Celebrating With Our Graduates

America has always greatly valued individualism. Self-made women and men are applauded in our culture. "I Did It My Way," could well be the anthem for American individualism. As important as autonomy and individual achievement are though, true wellness and wholeness is also equally dependent on the strength of the communities that surround and support all individuals. This dynamic interplay between the role of the individual and the role of the community and how they both affect a person's wellness is seen quite clearly in the annual rituals surrounding school graduation ceremonies that many of us attend this time of year. The individual achievement of the graduate is what is being honored and celebrated first and foremost at every graduation. The graduate has spent years doing the work necessary to meet the standards required for graduation and they have rightfully earned the praise of others as they walk across the stage, one by one, to receive their diploma, the symbol of their individual achievement.

At the same time as the individual graduate's accomplishments are being celebrated at a graduation ceremony, the communal aspects of the graduate's life are also being acknowledged and celebrated. Every graduation ceremony includes at least three primary communities whose support have made the graduate's individual achievement possible. These three communities are the communities of family, friends and fellow students, and the academic community of the school itself--the teachers and administrators. As the graduate walks across the stage each of these important communities is feeling something different, but each knows that all three have played an important part in making that moment a reality. Each group can be proud of, and celebrate the vital role they have played in the life of the student. None of them could have supported the student and helped him or her to this point all on their own.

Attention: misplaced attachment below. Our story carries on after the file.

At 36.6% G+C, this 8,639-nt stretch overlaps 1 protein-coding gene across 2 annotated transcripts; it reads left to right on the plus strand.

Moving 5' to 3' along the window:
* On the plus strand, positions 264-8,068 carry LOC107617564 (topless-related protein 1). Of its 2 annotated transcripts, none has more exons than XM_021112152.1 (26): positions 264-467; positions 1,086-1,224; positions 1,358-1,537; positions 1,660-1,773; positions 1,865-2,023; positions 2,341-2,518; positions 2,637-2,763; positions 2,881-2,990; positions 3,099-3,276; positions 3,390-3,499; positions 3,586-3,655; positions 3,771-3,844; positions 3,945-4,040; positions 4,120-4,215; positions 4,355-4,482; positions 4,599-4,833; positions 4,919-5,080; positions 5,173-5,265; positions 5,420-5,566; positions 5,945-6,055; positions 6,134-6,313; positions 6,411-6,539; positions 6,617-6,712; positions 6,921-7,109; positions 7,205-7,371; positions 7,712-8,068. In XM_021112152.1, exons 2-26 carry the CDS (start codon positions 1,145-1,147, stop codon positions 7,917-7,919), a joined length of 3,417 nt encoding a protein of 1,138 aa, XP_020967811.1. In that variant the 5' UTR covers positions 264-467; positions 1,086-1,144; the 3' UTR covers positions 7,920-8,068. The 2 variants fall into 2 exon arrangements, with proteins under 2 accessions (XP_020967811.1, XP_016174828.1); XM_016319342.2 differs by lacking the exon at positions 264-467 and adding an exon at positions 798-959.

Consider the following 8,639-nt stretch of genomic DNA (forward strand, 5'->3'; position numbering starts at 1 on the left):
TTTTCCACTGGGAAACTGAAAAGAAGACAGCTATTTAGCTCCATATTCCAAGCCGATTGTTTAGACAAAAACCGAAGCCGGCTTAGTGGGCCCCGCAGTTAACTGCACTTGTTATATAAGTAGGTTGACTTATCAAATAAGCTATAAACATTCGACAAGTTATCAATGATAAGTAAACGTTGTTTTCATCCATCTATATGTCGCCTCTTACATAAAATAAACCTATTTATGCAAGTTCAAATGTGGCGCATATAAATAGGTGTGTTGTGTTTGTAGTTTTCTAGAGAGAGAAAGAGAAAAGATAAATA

The Living Compass Wellness Initiative has a saying that captures all of this: We believe that individual wellness is an oxymoron. None of us can be fully well or whole simply by ourselves or through our own efforts. Our full wellness and wholeness must also be grounded in, and flow from, our spiritual and communal connections. No matter our age or stage of life, we are wise to nurture both the individual and communal aspects of our wellness. It's not possible to do it alone.

The reflexive relationship that is evident at graduations between individual and communal wellness is something that applies to each of our lives. Perhaps graduation ceremonies can serve as reminders for all of us that our wellness is determined by both the individual choices we make and by the communities in which we live and love. Most approaches to wellness do a wonderful job of stressing the importance of individual choices in creating wellness. We are also wise to remember, as well, the essential role that family, friends, faith communities, work communities, and neighborhoods play in nurturing and creating our wellness.

So as we pause to celebrate the individual achievements of the all the graduates this time of year, let us also remember be sure to celebrate the loving communities that have made their individual achievements possible.